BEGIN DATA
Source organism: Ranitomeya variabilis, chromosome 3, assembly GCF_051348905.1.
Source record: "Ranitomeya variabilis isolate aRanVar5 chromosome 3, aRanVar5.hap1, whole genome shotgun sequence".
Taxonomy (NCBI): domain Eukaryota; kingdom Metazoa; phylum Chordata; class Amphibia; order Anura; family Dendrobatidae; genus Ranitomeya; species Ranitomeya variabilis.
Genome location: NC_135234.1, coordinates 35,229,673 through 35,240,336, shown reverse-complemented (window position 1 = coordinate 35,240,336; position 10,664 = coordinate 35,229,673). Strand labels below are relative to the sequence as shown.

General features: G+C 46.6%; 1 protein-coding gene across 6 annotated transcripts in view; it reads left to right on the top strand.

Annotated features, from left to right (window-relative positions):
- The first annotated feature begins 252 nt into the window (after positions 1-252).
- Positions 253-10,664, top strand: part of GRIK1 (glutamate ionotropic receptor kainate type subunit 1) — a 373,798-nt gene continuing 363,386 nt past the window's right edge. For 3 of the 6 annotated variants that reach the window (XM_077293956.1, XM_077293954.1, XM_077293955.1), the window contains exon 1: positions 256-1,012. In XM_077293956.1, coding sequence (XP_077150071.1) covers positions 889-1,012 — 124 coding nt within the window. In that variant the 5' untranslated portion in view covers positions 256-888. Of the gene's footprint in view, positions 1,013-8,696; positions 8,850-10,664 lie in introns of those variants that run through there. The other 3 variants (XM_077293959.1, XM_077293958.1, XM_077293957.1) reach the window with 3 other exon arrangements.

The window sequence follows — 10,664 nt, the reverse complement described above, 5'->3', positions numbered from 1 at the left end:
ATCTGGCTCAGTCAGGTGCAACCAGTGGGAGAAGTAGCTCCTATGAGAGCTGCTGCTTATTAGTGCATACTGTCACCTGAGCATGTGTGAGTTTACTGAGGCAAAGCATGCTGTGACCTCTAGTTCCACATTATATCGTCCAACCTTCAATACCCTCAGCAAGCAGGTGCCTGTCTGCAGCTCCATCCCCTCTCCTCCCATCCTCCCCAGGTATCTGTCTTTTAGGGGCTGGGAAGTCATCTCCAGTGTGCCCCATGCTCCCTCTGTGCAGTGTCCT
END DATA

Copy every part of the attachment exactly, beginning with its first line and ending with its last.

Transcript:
Source organism: Ranitomeya variabilis, chromosome 3, assembly GCF_051348905.1.
Source record: "Ranitomeya variabilis isolate aRanVar5 chromosome 3, aRanVar5.hap1, whole genome shotgun sequence".
Taxonomy (NCBI): domain Eukaryota; kingdom Metazoa; phylum Chordata; class Amphibia; order Anura; family Dendrobatidae; genus Ranitomeya; species Ranitomeya variabilis.
Genome location: NC_135234.1, coordinates 35,229,673 through 35,240,336, shown reverse-complemented (window position 1 = coordinate 35,240,336; position 10,664 = coordinate 35,229,673). Strand labels below are relative to the sequence as shown.

General features: G+C 46.6%; 1 protein-coding gene across 6 annotated transcripts in view; it reads left to right on the top strand.

Annotated features, from left to right (window-relative positions):
- The first annotated feature begins 252 nt into the window (after positions 1-252).
- Positions 253-10,664, top strand: part of GRIK1 (glutamate ionotropic receptor kainate type subunit 1) — a 373,798-nt gene continuing 363,386 nt past the window's right edge. For 3 of the 6 annotated variants that reach the window (XM_077293956.1, XM_077293954.1, XM_077293955.1), the window contains exon 1: positions 256-1,012. In XM_077293956.1, coding sequence (XP_077150071.1) covers positions 889-1,012 — 124 coding nt within the window. In that variant the 5' untranslated portion in view covers positions 256-888. Of the gene's footprint in view, positions 1,013-8,696; positions 8,850-10,664 lie in introns of those variants that run through there. The other 3 variants (XM_077293959.1, XM_077293958.1, XM_077293957.1) reach the window with 3 other exon arrangements.

The window sequence follows — 10,664 nt, the reverse complement described above, 5'->3', positions numbered from 1 at the left end:
ATCTGGCTCAGTCAGGTGCAACCAGTGGGAGAAGTAGCTCCTATGAGAGCTGCTGCTTATTAGTGCATACTGTCACCTGAGCATGTGTGAGTTTACTGAGGCAAAGCATGCTGTGACCTCTAGTTCCACATTATATCGTCCAACCTTCAATACCCTCAGCAAGCAGGTGCCTGTCTGCAGCTCCATCCCCTCTCCTCCCATCCTCCCCAGGTATCTGTCTTTTAGGGGCTGGGAAGTCATCTCCAGTGTGCCCCATGCTCCCTCTGTGCAGTGTCCT